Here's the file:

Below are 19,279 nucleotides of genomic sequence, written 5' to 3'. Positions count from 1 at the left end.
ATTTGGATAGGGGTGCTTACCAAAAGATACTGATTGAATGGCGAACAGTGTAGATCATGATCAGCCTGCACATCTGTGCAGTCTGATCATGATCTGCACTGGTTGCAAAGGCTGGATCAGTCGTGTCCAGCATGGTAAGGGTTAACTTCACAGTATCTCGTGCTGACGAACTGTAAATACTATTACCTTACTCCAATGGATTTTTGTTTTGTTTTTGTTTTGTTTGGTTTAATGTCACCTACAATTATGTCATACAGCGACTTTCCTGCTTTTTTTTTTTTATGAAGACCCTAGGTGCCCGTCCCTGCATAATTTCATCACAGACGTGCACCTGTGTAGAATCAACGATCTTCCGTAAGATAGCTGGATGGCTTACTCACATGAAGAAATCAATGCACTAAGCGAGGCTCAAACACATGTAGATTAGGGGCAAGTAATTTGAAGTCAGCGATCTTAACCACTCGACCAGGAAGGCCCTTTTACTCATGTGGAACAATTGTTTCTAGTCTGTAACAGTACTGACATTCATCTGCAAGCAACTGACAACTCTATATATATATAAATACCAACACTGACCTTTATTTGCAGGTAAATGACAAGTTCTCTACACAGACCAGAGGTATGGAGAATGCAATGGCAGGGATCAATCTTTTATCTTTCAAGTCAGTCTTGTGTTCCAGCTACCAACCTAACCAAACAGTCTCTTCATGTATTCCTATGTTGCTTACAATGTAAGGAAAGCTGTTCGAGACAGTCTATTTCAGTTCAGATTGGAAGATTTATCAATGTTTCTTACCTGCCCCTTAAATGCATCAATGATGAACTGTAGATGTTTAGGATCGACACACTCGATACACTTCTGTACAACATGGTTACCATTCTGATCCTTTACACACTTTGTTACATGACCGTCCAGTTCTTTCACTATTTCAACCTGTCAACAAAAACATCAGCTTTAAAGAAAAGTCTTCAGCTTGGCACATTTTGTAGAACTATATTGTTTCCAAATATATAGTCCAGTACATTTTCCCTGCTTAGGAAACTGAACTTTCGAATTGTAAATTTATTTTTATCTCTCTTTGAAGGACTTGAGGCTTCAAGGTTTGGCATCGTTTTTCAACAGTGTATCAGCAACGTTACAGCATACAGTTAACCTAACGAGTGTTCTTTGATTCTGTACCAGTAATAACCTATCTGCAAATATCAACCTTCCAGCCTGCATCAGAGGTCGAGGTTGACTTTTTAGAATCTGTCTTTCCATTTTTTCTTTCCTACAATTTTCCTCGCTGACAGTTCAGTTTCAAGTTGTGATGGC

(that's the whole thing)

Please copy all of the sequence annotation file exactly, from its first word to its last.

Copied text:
Below are 19,279 nucleotides of genomic sequence, written 5' to 3'. Positions count from 1 at the left end.
ATTTGGATAGGGGTGCTTACCAAAAGATACTGATTGAATGGCGAACAGTGTAGATCATGATCAGCCTGCACATCTGTGCAGTCTGATCATGATCTGCACTGGTTGCAAAGGCTGGATCAGTCGTGTCCAGCATGGTAAGGGTTAACTTCACAGTATCTCGTGCTGACGAACTGTAAATACTATTACCTTACTCCAATGGATTTTTGTTTTGTTTTTGTTTTGTTTGGTTTAATGTCACCTACAATTATGTCATACAGCGACTTTCCTGCTTTTTTTTTTTTATGAAGACCCTAGGTGCCCGTCCCTGCATAATTTCATCACAGACGTGCACCTGTGTAGAATCAACGATCTTCCGTAAGATAGCTGGATGGCTTACTCACATGAAGAAATCAATGCACTAAGCGAGGCTCAAACACATGTAGATTAGGGGCAAGTAATTTGAAGTCAGCGATCTTAACCACTCGACCAGGAAGGCCCTTTTACTCATGTGGAACAATTGTTTCTAGTCTGTAACAGTACTGACATTCATCTGCAAGCAACTGACAACTCTATATATATATAAATACCAACACTGACCTTTATTTGCAGGTAAATGACAAGTTCTCTACACAGACCAGAGGTATGGAGAATGCAATGGCAGGGATCAATCTTTTATCTTTCAAGTCAGTCTTGTGTTCCAGCTACCAACCTAACCAAACAGTCTCTTCATGTATTCCTATGTTGCTTACAATGTAAGGAAAGCTGTTCGAGACAGTCTATTTCAGTTCAGATTGGAAGATTTATCAATGTTTCTTACCTGCCCCTTAAATGCATCAATGATGAACTGTAGATGTTTAGGATCGACACACTCGATACACTTCTGTACAACATGGTTACCATTCTGATCCTTTACACACTTTGTTACATGACCGTCCAGTTCTTTCACTATTTCAACCTGTCAACAAAAACATCAGCTTTAAAGAAAAGTCTTCAGCTTGGCACATTTTGTAGAACTATATTGTTTCCAAATATATAGTCCAGTACATTTTCCCTGCTTAGGAAACTGAACTTTCGAATTGTAAATTTATTTTTATCTCTCTTTGAAGGACTTGAGGCTTCAAGGTTTGGCATCGTTTTTCAACAGTGTATCAGCAACGTTACAGCATACAGTTAACCTAACGAGTGTTCTTTGATTCTGTACCAGTAATAACCTATCTGCAAATATCAACCTTCCAGCCTGCATCAGAGGTCGAGGTTGACTTTTTAGAATCTGTCTTTCCATTTTTTCTTTCCTACAATTTTCCTCGCTGACAGTTCAGTTTCAAGTTGTGATGGC